What is the mechanism of using EMDR for treating PTSD?

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berkeman
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In a Facebook post recently by a friend of mine who is a very experienced Firefighter Paramedic FF/P (and currently a Captain at our local FD), he mentioned that EMDR had helped him a lot to deal with the traumatic events that Fire and EMS deal with. Several other FFs chimed in that EMDR therapy had helped them also, so I looked it up and so far I can't find a clear explanation of the details of the therapy.

What is EMDR therapy?​

Eye Movement Desensitization and Reprocessing (EMDR) therapy is an extensively researched, effective psychotherapy method proven to help people recover from trauma and other distressing life experiences, including PTSD, anxiety, depression, and panic disorders.
The American Psychiatric Association, the American Psychological Association, the International Society for Traumatic Stress Studies, National Alliance on Mental Illness, the Substance Abuse and Mental Health Services Administration, the U.K. National Institute for Health and Care Excellence, the U.S. Dept. of Veterans Affairs/Dept. of Defense, The Cochrane Database of Systematic Reviews, and the World Health Organization among many other national and international organizations recognize EMDR therapy as an effective treatment. More specific information on treatment guidelines can be found on our EMDR and PTSD page.
https://www.emdria.org/about-emdr-therapy/

Does anybody have experience with this therapy? I've been pretty lucky so far in my 14 years in part-time EMS, with only a few extreme traumatic events that I've been able to deal with fairly well (good metric -- no bad dreams about the events), but I'm always interested in knowing about and understanding the options for maintaining good mental health when working in stressful medical fields.

BTW, I am experienced in CISD, and have used it multiple times with my EMS teams:

https://www.psychologytoday.com/us/...al-incident-stress-debriefing-traumatic-event

Update -- my FF/P Captain friend is a long time DMAT member. His experiences and deployments are some incredible and seriously crazy stuff. Think of the hardest deployments to disasters like Katrina and Tsunamis and Earthquakes worldwide, and think of austere medicine with very little in the way of medical supplies. That is some serious stress...

http://www.ca6dmat.org/
 
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Tom.G
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CISD, DMAT acronyms for????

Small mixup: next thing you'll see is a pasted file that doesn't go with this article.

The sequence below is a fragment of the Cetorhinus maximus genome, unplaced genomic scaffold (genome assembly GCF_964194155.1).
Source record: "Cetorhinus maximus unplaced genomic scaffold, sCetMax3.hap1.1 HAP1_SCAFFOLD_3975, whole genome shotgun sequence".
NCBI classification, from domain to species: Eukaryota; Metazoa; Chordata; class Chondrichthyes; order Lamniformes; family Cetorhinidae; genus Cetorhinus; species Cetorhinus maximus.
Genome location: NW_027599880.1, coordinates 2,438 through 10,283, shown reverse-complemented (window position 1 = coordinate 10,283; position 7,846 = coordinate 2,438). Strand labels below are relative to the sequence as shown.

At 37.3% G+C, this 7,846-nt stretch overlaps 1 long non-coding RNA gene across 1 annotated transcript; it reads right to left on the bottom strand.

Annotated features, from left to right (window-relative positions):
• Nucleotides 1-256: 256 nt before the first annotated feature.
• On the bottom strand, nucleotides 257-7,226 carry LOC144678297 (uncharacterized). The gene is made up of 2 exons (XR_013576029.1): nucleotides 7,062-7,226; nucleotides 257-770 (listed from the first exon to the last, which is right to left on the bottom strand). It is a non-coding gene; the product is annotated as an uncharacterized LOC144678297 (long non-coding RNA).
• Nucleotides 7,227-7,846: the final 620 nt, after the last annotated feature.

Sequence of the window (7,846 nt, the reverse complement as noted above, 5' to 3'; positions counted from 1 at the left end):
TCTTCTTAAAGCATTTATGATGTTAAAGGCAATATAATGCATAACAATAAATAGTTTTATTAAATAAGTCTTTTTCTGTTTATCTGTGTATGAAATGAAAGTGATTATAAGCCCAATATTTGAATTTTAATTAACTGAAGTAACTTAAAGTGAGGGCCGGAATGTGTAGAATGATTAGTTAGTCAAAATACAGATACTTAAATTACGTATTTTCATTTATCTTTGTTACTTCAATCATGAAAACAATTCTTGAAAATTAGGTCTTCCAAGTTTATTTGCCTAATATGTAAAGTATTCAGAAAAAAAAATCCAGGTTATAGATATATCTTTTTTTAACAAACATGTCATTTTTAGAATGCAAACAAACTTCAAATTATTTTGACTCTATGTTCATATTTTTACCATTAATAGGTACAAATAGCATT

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berkeman
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CISD, DMAT acronyms for????
Oops, sorry. Those acronyms are defined in the associated links, but I should have defined them so you wouldn't have to go do a bunch of reading to figure them out.

CISD is Critical Incident Stress Debriefing, and is used by some departments and organizations to help first responders deal with especially stressful calls. Like dealing with a minivan full of kids that's been T-boned, and a few kids are dead and the rest need extrication and emergent transport. CISD is a little controversial, since it is mandatory at some departments and handled more optionally at others. Some first responders say that talking through stressful incidents right afterwards is not necessarily helpful for them. I learned about CISD early in my EMS work, and I'm a believer in it.

DMAT is Disaster Medical Assistance Team, which are groups of medical professionals who do extra training to be available for deployment to disaster zones to help with austere medical treatment. DMAT teams are deployed world-wide (like to Haiti, for example), as well as domestically (like to Katrina). There are other groups like this that just deploy locally in their state or maybe the adjoining state. The Doctors, Nurses, Paramedics and EMTs (as well as some other specialties) that make up these DMAT teams typically are working professionals who can take time off from their work for these deployments. I believe that DMAT teams are paid during their deployments with federal dollars. Local groups that deploy may do so on a volunteer basis, or sometimes they are paid.
 

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